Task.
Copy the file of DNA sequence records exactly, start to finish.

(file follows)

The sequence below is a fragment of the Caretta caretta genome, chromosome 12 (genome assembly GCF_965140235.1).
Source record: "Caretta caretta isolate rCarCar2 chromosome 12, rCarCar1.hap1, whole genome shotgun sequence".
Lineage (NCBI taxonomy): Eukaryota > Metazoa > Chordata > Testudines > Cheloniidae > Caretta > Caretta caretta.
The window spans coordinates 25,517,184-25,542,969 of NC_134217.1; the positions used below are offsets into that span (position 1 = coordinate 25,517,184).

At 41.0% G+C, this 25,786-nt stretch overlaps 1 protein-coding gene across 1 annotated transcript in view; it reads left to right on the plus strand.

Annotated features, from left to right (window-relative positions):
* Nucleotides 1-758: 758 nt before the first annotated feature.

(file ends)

The sequence below is a fragment of the Caretta caretta genome, chromosome 12 (genome assembly GCF_965140235.1).
Source record: "Caretta caretta isolate rCarCar2 chromosome 12, rCarCar1.hap1, whole genome shotgun sequence".
Lineage (NCBI taxonomy): Eukaryota > Metazoa > Chordata > Testudines > Cheloniidae > Caretta > Caretta caretta.
The window spans coordinates 25,517,184-25,542,969 of NC_134217.1; the positions used below are offsets into that span (position 1 = coordinate 25,517,184).

At 41.0% G+C, this 25,786-nt stretch overlaps 1 protein-coding gene across 1 annotated transcript in view; it reads left to right on the plus strand.

Annotated features, from left to right (window-relative positions):
* Nucleotides 1-758: 758 nt before the first annotated feature.